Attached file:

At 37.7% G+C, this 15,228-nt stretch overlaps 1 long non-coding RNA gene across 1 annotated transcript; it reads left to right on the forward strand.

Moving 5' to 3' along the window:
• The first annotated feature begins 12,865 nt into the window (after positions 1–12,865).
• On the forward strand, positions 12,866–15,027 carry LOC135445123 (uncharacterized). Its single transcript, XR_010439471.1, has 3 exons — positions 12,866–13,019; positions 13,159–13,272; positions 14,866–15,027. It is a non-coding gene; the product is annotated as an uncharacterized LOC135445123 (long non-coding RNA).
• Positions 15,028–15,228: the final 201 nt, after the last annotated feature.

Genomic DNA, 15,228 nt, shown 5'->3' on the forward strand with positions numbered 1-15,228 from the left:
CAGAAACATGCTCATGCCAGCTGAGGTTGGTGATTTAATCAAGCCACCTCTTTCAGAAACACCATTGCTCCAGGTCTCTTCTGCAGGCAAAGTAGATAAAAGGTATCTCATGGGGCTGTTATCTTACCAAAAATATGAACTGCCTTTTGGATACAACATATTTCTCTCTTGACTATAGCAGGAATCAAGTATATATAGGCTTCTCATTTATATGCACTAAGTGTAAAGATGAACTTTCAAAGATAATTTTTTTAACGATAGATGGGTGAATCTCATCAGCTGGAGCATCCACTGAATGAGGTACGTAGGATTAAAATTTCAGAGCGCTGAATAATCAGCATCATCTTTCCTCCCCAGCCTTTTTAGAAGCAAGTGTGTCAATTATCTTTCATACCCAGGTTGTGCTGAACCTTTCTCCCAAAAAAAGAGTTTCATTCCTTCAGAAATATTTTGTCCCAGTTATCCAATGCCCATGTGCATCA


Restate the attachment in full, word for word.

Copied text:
At 37.7% G+C, this 15,228-nt stretch overlaps 1 long non-coding RNA gene across 1 annotated transcript; it reads left to right on the forward strand.

Moving 5' to 3' along the window:
• The first annotated feature begins 12,865 nt into the window (after positions 1–12,865).
• On the forward strand, positions 12,866–15,027 carry LOC135445123 (uncharacterized). Its single transcript, XR_010439471.1, has 3 exons — positions 12,866–13,019; positions 13,159–13,272; positions 14,866–15,027. It is a non-coding gene; the product is annotated as an uncharacterized LOC135445123 (long non-coding RNA).
• Positions 15,028–15,228: the final 201 nt, after the last annotated feature.

Genomic DNA, 15,228 nt, shown 5'->3' on the forward strand with positions numbered 1-15,228 from the left:
CAGAAACATGCTCATGCCAGCTGAGGTTGGTGATTTAATCAAGCCACCTCTTTCAGAAACACCATTGCTCCAGGTCTCTTCTGCAGGCAAAGTAGATAAAAGGTATCTCATGGGGCTGTTATCTTACCAAAAATATGAACTGCCTTTTGGATACAACATATTTCTCTCTTGACTATAGCAGGAATCAAGTATATATAGGCTTCTCATTTATATGCACTAAGTGTAAAGATGAACTTTCAAAGATAATTTTTTTAACGATAGATGGGTGAATCTCATCAGCTGGAGCATCCACTGAATGAGGTACGTAGGATTAAAATTTCAGAGCGCTGAATAATCAGCATCATCTTTCCTCCCCAGCCTTTTTAGAAGCAAGTGTGTCAATTATCTTTCATACCCAGGTTGTGCTGAACCTTTCTCCCAAAAAAAGAGTTTCATTCCTTCAGAAATATTTTGTCCCAGTTATCCAATGCCCATGTGCATCA